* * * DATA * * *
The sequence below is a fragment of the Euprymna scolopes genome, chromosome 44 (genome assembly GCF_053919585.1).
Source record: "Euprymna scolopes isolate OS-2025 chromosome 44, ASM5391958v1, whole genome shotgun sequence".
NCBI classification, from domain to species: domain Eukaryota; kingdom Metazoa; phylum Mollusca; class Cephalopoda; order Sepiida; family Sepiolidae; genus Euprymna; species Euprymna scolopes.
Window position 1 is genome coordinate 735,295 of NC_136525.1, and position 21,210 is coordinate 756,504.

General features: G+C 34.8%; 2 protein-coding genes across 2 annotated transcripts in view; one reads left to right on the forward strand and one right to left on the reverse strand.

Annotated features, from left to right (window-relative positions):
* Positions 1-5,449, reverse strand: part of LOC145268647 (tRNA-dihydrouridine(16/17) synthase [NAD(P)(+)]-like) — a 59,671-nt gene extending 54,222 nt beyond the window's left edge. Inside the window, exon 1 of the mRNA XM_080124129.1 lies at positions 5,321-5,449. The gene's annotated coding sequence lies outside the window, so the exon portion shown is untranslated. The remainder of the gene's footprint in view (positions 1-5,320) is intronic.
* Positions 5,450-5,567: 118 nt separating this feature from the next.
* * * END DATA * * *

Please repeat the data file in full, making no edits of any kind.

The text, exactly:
The sequence below is a fragment of the Euprymna scolopes genome, chromosome 44 (genome assembly GCF_053919585.1).
Source record: "Euprymna scolopes isolate OS-2025 chromosome 44, ASM5391958v1, whole genome shotgun sequence".
NCBI classification, from domain to species: domain Eukaryota; kingdom Metazoa; phylum Mollusca; class Cephalopoda; order Sepiida; family Sepiolidae; genus Euprymna; species Euprymna scolopes.
Window position 1 is genome coordinate 735,295 of NC_136525.1, and position 21,210 is coordinate 756,504.

General features: G+C 34.8%; 2 protein-coding genes across 2 annotated transcripts in view; one reads left to right on the forward strand and one right to left on the reverse strand.

Annotated features, from left to right (window-relative positions):
* Positions 1-5,449, reverse strand: part of LOC145268647 (tRNA-dihydrouridine(16/17) synthase [NAD(P)(+)]-like) — a 59,671-nt gene extending 54,222 nt beyond the window's left edge. Inside the window, exon 1 of the mRNA XM_080124129.1 lies at positions 5,321-5,449. The gene's annotated coding sequence lies outside the window, so the exon portion shown is untranslated. The remainder of the gene's footprint in view (positions 1-5,320) is intronic.
* Positions 5,450-5,567: 118 nt separating this feature from the next.